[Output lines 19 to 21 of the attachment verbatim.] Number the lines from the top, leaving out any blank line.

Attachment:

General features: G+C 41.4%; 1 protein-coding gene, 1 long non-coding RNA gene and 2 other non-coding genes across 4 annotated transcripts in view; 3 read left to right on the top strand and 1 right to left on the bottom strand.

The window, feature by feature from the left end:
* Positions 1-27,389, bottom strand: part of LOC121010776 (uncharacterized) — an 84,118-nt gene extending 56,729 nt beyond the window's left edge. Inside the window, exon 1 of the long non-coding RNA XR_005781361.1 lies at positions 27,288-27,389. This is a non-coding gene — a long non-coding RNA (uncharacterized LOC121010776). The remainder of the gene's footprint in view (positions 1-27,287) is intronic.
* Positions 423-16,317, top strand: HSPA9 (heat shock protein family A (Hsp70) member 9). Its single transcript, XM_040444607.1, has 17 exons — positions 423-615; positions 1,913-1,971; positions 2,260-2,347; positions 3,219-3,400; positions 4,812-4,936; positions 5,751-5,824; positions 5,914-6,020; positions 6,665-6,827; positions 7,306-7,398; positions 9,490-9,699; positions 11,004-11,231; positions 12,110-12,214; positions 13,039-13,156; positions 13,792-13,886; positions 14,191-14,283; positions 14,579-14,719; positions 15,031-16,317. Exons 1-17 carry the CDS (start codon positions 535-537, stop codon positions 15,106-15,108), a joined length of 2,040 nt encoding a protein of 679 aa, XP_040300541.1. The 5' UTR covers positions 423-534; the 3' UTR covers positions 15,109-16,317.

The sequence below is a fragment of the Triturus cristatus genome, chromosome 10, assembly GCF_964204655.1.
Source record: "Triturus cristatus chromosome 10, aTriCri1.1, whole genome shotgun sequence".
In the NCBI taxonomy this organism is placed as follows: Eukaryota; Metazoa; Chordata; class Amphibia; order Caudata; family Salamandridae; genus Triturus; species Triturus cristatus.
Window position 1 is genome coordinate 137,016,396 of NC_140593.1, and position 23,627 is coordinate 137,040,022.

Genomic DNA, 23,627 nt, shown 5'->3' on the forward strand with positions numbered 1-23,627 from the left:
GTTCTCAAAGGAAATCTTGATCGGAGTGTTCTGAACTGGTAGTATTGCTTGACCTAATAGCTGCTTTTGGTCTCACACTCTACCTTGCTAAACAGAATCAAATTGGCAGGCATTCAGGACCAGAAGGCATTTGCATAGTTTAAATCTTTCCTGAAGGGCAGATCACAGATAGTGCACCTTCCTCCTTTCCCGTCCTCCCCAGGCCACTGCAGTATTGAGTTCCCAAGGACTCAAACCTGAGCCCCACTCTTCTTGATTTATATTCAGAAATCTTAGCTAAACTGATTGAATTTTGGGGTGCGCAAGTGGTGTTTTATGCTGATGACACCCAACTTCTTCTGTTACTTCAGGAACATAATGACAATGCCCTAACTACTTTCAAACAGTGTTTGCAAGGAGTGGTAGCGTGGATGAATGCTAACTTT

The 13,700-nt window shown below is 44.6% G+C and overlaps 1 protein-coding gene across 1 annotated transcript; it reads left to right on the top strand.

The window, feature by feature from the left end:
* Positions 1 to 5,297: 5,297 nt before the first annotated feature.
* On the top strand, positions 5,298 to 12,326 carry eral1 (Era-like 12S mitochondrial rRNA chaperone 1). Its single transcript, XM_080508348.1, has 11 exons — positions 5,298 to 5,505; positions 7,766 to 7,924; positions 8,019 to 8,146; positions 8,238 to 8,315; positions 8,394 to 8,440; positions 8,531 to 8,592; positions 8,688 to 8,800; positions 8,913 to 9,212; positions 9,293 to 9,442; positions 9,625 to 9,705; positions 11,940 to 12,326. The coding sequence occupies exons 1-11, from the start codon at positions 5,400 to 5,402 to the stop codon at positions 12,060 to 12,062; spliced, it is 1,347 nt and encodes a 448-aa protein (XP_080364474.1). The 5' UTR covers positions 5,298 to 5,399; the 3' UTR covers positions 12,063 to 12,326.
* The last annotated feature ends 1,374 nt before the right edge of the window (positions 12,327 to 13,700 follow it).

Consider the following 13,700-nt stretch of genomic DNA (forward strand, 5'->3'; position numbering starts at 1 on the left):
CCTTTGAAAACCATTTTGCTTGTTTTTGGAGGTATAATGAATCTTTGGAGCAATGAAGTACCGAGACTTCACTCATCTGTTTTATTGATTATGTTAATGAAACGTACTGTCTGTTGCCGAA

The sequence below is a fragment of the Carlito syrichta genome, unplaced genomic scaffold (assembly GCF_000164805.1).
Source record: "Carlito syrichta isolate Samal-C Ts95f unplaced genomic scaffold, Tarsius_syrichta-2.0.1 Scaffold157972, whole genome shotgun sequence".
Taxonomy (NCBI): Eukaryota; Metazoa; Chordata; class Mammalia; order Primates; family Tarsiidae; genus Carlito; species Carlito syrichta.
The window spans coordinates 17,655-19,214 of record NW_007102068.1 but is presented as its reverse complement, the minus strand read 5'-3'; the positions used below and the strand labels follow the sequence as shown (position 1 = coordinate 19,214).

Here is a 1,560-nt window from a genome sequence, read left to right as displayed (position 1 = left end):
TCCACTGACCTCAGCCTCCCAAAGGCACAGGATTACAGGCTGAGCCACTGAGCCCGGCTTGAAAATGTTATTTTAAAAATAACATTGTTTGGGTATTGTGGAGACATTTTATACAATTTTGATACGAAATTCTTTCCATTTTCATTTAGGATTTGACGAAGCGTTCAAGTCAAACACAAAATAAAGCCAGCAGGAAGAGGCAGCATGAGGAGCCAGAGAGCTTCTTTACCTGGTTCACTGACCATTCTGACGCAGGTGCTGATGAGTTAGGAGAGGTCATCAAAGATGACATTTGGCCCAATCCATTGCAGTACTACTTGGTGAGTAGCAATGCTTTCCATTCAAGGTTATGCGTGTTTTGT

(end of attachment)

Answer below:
Source record: "Carlito syrichta isolate Samal-C Ts95f unplaced genomic scaffold, Tarsius_syrichta-2.0.1 Scaffold157972, whole genome shotgun sequence".
Taxonomy (NCBI): Eukaryota; Metazoa; Chordata; class Mammalia; order Primates; family Tarsiidae; genus Carlito; species Carlito syrichta.
The window spans coordinates 17,655-19,214 of record NW_007102068.1 but is presented as its reverse complement, the minus strand read 5'-3'; the positions used below and the strand labels follow the sequence as shown (position 1 = coordinate 19,214).